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Stafford County, VA
Stafford County, named after Staffordshire, England, was established in 1664 by the British colonial government of Virginia. Stafford County is home to the Historic Port of Falmouth, an important 18th century port that enabled easy trading for the county’s residents. Today, approximately 24 original 18th century historic buildings still stand, though many are private residences and not open for the public.
Marlboro Point is perhaps the most fabled area within Stafford County.
It was from here that the Native American Princess Pocahontas was kidnapped and taken to Jamestown. Her story has been portrayed countless times, most notably in Disney’s movie, Pocahontas.
In 1738, Augustine Washington moved his family to the county and settled at Ferry Farm. His young son George, only 6 years old at the time, would go on to become the first President of the United States. Today, Stafford County remains mostly rural. However a recent period of growth has been marked by population gains and increased industry within the county.
White Oak Civil War Museum
—The White Oak Civil War Museum contains an extensive collection of Civil War artifacts from both the Union and Confederate armies. Many of the items were discarded or dropped by troops while camping or fighting in Stafford County. Both military and personal items are shown in the museum, representing every rank from private to general.
George Washington’s Ferry Farm
—Just 38 miles south of Mount Vernon, Ferry Farm was George Washington’s boyhood home. Our nation’s first president spent his formative years here, from the ages of 6 to 20. Today, Ferry Farm is an active archaeological site and, although there are no buildings left from Washington’s times, guides are available to inform the public of the latest findings. Also, on-site archaeologists are available to answer questions and discuss the latest findings.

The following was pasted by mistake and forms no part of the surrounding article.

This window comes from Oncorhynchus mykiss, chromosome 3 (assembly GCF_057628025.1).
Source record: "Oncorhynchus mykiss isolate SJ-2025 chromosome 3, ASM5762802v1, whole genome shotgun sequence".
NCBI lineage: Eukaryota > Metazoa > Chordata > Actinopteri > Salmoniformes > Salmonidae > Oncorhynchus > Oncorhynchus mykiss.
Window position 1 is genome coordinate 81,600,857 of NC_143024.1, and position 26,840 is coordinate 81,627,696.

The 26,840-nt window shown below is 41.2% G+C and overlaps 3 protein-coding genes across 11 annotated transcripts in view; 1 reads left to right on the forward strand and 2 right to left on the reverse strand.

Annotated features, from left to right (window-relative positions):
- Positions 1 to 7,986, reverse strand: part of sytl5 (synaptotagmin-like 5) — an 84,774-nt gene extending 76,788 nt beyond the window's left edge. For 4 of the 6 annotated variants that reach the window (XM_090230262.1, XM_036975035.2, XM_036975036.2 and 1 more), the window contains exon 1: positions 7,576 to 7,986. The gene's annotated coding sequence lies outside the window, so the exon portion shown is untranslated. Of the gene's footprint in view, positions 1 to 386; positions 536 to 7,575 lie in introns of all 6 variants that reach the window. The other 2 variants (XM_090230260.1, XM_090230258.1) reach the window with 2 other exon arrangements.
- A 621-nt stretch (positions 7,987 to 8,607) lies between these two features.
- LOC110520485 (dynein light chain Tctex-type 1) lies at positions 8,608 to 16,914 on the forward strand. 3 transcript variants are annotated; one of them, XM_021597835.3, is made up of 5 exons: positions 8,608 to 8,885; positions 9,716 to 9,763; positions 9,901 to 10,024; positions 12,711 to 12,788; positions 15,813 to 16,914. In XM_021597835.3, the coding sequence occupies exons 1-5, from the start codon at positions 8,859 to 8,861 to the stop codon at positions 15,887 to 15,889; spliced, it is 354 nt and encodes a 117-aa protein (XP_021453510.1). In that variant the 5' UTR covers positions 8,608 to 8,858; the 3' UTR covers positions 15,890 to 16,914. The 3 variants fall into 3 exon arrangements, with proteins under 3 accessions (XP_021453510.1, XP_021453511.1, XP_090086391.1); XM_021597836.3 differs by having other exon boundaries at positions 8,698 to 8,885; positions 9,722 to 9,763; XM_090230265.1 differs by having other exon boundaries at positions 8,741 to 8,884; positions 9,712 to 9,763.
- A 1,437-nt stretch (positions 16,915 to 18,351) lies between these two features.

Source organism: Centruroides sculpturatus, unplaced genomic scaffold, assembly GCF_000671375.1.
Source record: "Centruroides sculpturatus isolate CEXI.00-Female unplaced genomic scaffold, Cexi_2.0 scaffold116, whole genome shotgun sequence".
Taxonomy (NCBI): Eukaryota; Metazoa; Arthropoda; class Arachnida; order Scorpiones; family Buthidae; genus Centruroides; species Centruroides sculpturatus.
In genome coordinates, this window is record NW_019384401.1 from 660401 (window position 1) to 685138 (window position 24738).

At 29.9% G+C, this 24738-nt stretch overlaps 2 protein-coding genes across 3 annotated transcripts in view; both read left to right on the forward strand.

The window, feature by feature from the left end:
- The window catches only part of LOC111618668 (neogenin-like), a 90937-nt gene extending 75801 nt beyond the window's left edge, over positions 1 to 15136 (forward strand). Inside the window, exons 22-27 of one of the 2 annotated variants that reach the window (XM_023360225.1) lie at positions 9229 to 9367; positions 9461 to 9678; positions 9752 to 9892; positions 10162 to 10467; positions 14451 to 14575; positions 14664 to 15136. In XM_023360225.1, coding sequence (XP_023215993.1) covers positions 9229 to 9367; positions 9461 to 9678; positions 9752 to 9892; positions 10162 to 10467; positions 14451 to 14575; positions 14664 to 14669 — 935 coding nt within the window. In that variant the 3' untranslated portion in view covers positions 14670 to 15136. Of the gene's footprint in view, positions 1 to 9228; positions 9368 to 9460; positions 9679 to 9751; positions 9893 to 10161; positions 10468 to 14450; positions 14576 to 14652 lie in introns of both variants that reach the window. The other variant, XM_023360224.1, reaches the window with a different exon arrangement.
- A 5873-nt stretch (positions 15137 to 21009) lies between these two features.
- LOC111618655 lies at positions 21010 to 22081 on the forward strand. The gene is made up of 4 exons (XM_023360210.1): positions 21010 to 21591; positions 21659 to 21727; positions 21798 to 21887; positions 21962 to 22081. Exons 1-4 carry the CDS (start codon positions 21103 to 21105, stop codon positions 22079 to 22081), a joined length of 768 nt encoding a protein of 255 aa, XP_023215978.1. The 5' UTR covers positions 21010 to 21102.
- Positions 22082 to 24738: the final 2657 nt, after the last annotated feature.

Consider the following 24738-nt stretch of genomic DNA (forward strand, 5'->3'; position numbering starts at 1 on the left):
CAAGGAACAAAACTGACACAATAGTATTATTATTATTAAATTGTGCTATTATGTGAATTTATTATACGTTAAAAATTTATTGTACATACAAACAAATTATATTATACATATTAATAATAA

Historic Port of Falmouth
—Founded in 1728, the town of Falmouth quickly became a booming port town serving Stafford County as well as a number of surrounding counties. Falmouth’s largest export was tobacco, which was sent to all points north and west. Today, a number of historic 18th century buildings still stand in Falmouth, offering visitors a chance to step back in time to colonial days.
Gari Melchers Home and Studio
—This 18th century estate, overlooking the Historic Port of Falmouth, was home to American figure painter Gari Melchers and his wife Corinne. Melchers was one of the most celebrated artists of his day and many of his works are present at his former estate.